Date: 2018–07
  9. By: Edwyna Harris (Monash University); Sumner La Croix (Dept. of Economics, University of Hawaii)
    Abstract: In 1834, Britain’s Parliament passed the South Australia Act establishing South Australia as a colony. By December 1835, 130 British investors had purchased 437 priority land orders (PLO) at £81 per order, allowing selection of a surveyed one-acre lot in the capital city of Adelaide and 80 surveyed country acres. In March 1837, PLO investors selected 437 lots from 1,000 surveyed Adelaide lots, with remaining lots sold one week later at auction. Investors who sold city lots in 1838/1839 earned on average 59 times initial investment, while investors who held until 1850/1852 saw the average assessed value of Adelaide lots and buildings increase by 16 times the initial investment in the lot. Initial Investors were able to identify higher-value lots, as higher prices paid for lots in 1837 predict higher sales prices in 1838/1839 and early selection of lots and higher prices paid for lots in 1837 predict higher assessed property values in 1850.
    Keywords: Adelaide, colonization, priority land order, South Australia, auction, Wakefield, Hindmarsh
    JEL: N47 N57 N97 R30 D44
    Date: 2018–08
  10. By: Alex Gershkov; Benny Moldovanu; Xianwen Shi
    Abstract: We study a multi-dimensional collective decision problem under incomplete information. Agents have Euclidean preferences and vote by simple majority on each issue (dimension), yielding the coordinate-wise median. Judicious rotations of the orthogonal axes -- the issues that are voted upon -- lead to welfare improvements. If the agents' types are drawn from a distribution with independent marginals then, under weak conditions, voting on the original issues is not optimal. If the marginals are identical (but not necessarily independent), then voting first on the total sum and next on the differences is often welfare superior to voting on the original issues. We also provide various lower bounds on incentive efficiency: in particular, if agents' types are drawn from a log-concave density with I.I.D. marginals, a second-best voting mechanism attains at least 88% of the first-best efficiency. Finally, we generalize our method and some of our insights to preferences derived from distance functions based on inner products.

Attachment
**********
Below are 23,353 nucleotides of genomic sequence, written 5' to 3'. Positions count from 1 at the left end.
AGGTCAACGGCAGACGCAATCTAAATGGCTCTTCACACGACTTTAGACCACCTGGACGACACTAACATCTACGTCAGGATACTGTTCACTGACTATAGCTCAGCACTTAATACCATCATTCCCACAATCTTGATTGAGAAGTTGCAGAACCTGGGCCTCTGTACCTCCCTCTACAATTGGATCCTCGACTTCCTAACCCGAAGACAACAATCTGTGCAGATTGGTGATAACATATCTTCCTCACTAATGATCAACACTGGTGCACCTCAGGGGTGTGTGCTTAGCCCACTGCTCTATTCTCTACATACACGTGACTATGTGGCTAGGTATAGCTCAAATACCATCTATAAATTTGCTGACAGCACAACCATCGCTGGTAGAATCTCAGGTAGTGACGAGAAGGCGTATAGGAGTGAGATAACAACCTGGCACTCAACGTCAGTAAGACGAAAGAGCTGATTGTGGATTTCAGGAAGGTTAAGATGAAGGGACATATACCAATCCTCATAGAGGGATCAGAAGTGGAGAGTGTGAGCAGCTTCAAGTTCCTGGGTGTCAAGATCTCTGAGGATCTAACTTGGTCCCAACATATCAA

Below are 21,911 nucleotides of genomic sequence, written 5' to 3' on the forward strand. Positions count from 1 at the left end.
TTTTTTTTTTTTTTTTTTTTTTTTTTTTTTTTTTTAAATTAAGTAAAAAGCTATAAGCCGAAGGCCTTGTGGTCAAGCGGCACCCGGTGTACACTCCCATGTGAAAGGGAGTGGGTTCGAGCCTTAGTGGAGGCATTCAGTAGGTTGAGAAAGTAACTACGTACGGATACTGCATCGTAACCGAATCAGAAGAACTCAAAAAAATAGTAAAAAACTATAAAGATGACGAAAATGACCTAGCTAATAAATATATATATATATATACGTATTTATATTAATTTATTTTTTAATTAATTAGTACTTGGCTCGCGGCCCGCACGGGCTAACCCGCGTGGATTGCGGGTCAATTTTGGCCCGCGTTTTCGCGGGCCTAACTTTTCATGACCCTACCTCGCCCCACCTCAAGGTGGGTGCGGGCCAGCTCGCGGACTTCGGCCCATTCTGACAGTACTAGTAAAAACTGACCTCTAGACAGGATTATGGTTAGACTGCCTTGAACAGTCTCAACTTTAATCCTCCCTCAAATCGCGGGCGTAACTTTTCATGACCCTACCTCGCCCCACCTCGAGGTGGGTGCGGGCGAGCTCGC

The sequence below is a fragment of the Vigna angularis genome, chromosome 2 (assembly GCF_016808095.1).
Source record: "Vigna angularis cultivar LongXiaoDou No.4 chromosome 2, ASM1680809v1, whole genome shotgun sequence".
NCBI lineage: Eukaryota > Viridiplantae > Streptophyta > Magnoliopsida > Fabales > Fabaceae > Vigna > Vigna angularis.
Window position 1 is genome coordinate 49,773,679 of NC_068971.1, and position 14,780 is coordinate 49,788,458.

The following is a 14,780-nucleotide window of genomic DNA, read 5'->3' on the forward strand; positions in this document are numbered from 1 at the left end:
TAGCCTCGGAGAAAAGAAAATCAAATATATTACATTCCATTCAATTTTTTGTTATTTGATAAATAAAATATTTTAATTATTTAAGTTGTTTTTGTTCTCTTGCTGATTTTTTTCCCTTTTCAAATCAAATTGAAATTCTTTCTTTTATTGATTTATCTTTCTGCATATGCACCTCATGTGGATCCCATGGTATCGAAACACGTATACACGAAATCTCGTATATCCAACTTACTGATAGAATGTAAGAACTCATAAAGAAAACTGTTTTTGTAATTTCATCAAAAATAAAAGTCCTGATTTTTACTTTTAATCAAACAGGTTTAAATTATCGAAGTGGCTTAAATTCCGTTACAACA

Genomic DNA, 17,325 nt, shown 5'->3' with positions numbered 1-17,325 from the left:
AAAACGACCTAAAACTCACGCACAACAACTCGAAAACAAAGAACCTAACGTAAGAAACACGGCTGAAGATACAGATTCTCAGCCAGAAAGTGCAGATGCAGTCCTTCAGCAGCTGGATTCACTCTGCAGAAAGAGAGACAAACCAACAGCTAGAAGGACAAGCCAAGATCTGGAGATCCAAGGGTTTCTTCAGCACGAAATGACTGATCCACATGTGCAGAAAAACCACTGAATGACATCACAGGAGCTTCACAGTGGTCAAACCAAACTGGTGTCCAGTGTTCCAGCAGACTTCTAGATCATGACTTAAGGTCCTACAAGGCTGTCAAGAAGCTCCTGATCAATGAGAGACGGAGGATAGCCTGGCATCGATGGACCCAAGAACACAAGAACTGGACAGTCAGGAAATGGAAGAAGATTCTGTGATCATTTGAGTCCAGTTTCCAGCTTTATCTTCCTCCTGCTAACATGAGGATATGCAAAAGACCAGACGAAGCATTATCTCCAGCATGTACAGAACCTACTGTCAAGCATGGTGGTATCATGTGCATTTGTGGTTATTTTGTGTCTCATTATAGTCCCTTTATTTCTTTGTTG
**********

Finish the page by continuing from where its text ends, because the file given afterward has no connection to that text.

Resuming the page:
Keywords: Multidimensional Voting, Mechanism Design, Rotation, Strategy-Proof Mechanisms, Budgeting Procedure
    JEL: D82 D72 D78
    Date: 2018–09–05
  11. By: Dirk Bergemann (Cowles Foundation, Yale University); Alessandro Bonatti (MIT)
    Abstract: We survey a recent and growing literature on markets for information. We o?er a comprehensive view of information markets through an integrated model of consumers, information intermediaries, and ?rms. The model embeds a large set of applications ranging from sponsored search advertising to credit scores to information sharing among competitors. We then review a mechanism design approach to selling information in greater detail. We distinguish between ex ante sales of information (the buyer acquires an information structure) and ex post sales (the buyer pays for speci?c realizations). We relate this distinction to the di?erent products that brokers, advertisers, and publishers use to trade consumer information online. We discuss the endogenous limits to the trade of information that derive from its potential adverse use for consumers. Finally, we revisit the role of recommender systems and arti?cial intelligence systems as markets for indirect information.
    Keywords: Information markets, Information design, Intermediaries, Mechanism design, Predictions, ratings
    Date: 2018–08

This nep-des issue is ©2018 by Guillaume Haeringer and Alex Teytelboym. It is provided as is without any express or implied warranty. It may be freely redistributed in whole or in part for any purpose. If distributed in part, please include this notice.